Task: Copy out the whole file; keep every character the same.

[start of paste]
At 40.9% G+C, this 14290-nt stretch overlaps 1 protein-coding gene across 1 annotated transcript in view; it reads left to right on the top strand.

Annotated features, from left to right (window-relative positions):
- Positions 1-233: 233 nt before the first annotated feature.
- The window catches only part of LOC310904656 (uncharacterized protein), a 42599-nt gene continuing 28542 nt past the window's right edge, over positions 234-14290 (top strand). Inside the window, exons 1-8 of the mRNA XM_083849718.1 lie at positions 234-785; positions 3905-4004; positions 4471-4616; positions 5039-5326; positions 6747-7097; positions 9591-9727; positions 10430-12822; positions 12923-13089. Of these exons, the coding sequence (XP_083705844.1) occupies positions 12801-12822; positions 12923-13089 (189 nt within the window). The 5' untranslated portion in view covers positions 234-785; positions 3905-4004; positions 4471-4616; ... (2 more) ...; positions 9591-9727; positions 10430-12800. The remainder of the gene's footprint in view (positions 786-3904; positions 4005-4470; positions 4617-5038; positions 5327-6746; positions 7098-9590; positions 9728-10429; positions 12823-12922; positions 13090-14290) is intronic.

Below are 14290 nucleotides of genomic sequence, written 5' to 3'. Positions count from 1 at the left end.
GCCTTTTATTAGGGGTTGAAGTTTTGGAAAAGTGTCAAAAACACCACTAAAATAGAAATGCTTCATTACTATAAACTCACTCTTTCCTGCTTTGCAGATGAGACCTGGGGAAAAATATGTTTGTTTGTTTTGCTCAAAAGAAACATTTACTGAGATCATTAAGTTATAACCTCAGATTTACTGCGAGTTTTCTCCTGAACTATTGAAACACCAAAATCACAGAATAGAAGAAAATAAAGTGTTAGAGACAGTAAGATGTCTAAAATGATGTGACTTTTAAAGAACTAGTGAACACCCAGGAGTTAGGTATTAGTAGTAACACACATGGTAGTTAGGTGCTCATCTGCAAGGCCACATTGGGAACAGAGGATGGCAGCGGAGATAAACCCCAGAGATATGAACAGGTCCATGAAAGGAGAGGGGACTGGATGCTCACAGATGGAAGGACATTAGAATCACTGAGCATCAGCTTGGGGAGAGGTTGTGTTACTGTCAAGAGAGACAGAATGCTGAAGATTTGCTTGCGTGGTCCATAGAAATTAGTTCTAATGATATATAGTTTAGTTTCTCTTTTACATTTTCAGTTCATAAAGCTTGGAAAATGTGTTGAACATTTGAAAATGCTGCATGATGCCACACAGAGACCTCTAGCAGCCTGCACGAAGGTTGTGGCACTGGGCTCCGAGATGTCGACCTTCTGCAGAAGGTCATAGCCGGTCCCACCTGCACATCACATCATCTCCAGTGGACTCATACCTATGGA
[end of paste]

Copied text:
At 40.9% G+C, this 14290-nt stretch overlaps 1 protein-coding gene across 1 annotated transcript in view; it reads left to right on the top strand.

Annotated features, from left to right (window-relative positions):
- Positions 1-233: 233 nt before the first annotated feature.
- The window catches only part of LOC310904656 (uncharacterized protein), a 42599-nt gene continuing 28542 nt past the window's right edge, over positions 234-14290 (top strand). Inside the window, exons 1-8 of the mRNA XM_083849718.1 lie at positions 234-785; positions 3905-4004; positions 4471-4616; positions 5039-5326; positions 6747-7097; positions 9591-9727; positions 10430-12822; positions 12923-13089. Of these exons, the coding sequence (XP_083705844.1) occupies positions 12801-12822; positions 12923-13089 (189 nt within the window). The 5' untranslated portion in view covers positions 234-785; positions 3905-4004; positions 4471-4616; ... (2 more) ...; positions 9591-9727; positions 10430-12800. The remainder of the gene's footprint in view (positions 786-3904; positions 4005-4470; positions 4617-5038; positions 5327-6746; positions 7098-9590; positions 9728-10429; positions 12823-12922; positions 13090-14290) is intronic.

Below are 14290 nucleotides of genomic sequence, written 5' to 3'. Positions count from 1 at the left end.
GCCTTTTATTAGGGGTTGAAGTTTTGGAAAAGTGTCAAAAACACCACTAAAATAGAAATGCTTCATTACTATAAACTCACTCTTTCCTGCTTTGCAGATGAGACCTGGGGAAAAATATGTTTGTTTGTTTTGCTCAAAAGAAACATTTACTGAGATCATTAAGTTATAACCTCAGATTTACTGCGAGTTTTCTCCTGAACTATTGAAACACCAAAATCACAGAATAGAAGAAAATAAAGTGTTAGAGACAGTAAGATGTCTAAAATGATGTGACTTTTAAAGAACTAGTGAACACCCAGGAGTTAGGTATTAGTAGTAACACACATGGTAGTTAGGTGCTCATCTGCAAGGCCACATTGGGAACAGAGGATGGCAGCGGAGATAAACCCCAGAGATATGAACAGGTCCATGAAAGGAGAGGGGACTGGATGCTCACAGATGGAAGGACATTAGAATCACTGAGCATCAGCTTGGGGAGAGGTTGTGTTACTGTCAAGAGAGACAGAATGCTGAAGATTTGCTTGCGTGGTCCATAGAAATTAGTTCTAATGATATATAGTTTAGTTTCTCTTTTACATTTTCAGTTCATAAAGCTTGGAAAATGTGTTGAACATTTGAAAATGCTGCATGATGCCACACAGAGACCTCTAGCAGCCTGCACGAAGGTTGTGGCACTGGGCTCCGAGATGTCGACCTTCTGCAGAAGGTCATAGCCGGTCCCACCTGCACATCACATCATCTCCAGTGGACTCATACCTATGGA